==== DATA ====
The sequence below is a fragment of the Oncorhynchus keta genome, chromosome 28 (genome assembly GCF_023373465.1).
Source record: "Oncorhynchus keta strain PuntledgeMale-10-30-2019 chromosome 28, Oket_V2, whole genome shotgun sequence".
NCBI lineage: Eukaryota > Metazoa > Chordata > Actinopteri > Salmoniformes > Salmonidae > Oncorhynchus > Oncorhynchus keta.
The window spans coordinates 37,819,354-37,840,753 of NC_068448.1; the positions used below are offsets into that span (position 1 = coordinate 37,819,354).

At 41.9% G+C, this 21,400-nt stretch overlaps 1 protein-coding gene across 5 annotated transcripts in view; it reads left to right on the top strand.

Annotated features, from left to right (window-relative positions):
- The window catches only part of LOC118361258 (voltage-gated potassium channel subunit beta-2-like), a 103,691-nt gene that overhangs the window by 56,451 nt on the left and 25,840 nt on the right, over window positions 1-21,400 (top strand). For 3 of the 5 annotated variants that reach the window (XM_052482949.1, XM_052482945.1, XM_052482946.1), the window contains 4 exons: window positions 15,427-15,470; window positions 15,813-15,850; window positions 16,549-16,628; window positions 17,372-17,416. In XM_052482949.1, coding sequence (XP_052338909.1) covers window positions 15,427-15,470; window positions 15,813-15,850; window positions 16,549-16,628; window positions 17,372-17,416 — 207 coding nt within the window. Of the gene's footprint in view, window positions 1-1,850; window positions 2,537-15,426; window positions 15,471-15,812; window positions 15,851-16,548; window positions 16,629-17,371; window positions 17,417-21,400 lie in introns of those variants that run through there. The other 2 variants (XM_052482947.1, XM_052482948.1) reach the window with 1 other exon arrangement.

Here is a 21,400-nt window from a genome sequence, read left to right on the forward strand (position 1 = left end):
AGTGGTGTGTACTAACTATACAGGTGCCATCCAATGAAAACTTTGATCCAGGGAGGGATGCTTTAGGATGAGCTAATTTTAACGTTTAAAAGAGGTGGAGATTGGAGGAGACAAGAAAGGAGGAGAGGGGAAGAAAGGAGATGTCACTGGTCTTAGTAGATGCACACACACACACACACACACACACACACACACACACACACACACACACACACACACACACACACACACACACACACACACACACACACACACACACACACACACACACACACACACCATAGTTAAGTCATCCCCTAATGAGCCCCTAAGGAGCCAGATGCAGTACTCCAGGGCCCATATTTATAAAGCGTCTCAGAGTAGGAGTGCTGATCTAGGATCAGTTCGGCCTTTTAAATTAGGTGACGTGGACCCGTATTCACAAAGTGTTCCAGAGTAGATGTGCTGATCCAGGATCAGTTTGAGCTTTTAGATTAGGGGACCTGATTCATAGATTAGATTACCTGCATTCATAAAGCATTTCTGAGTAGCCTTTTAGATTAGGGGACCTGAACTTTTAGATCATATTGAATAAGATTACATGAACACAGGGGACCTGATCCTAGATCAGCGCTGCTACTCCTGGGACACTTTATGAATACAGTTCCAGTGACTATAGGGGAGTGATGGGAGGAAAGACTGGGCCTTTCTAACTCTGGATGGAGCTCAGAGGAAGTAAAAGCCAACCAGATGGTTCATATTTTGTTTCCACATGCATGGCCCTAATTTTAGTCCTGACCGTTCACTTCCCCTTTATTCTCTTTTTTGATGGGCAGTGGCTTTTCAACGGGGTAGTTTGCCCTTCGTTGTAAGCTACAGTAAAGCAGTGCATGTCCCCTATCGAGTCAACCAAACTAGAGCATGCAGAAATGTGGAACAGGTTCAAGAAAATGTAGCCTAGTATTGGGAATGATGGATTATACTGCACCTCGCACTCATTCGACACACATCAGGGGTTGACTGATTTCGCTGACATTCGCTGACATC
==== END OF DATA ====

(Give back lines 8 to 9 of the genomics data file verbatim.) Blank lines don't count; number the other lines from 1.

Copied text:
Here is a 21,400-nt window from a genome sequence, read left to right on the forward strand (position 1 = left end):
AGTGGTGTGTACTAACTATACAGGTGCCATCCAATGAAAACTTTGATCCAGGGAGGGATGCTTTAGGATGAGCTAATTTTAACGTTTAAAAGAGGTGGAGATTGGAGGAGACAAGAAAGGAGGAGAGGGGAAGAAAGGAGATGTCACTGGTCTTAGTAGATGCACACACACACACACACACACACACACACACACACACACACACACACACACACACACACACACACACACACACACACACACACACACACACACACACACACACACACACACACACACCATAGTTAAGTCATCCCCTAATGAGCCCCTAAGGAGCCAGATGCAGTACTCCAGGGCCCATATTTATAAAGCGTCTCAGAGTAGGAGTGCTGATCTAGGATCAGTTCGGCCTTTTAAATTAGGTGACGTGGACCCGTATTCACAAAGTGTTCCAGAGTAGATGTGCTGATCCAGGATCAGTTTGAGCTTTTAGATTAGGGGACCTGATTCATAGATTAGATTACCTGCATTCATAAAGCATTTCTGAGTAGCCTTTTAGATTAGGGGACCTGAACTTTTAGATCATATTGAATAAGATTACATGAACACAGGGGACCTGATCCTAGATCAGCGCTGCTACTCCTGGGACACTTTATGAATACAGTTCCAGTGACTATAGGGGAGTGATGGGAGGAAAGACTGGGCCTTTCTAACTCTGGATGGAGCTCAGAGGAAGTAAAAGCCAACCAGATGGTTCATATTTTGTTTCCACATGCATGGCCCTAATTTTAGTCCTGACCGTTCACTTCCCCTTTATTCTCTTTTTTGATGGGCAGTGGCTTTTCAACGGGGTAGTTTGCCCTTCGTTGTAAGCTACAGTAAAGCAGTGCATGTCCCCTATCGAGTCAACCAAACTAGAGCATGCAGAAATGTGGAACAGGTTCAAGAAAATGTAGCCTAGTATTGGGAATGATGGATTATACTGCACCTCGCACTCATTCGACACACATCAGGGGTTGACTGATTTCGCTGACATTCGCTGACATC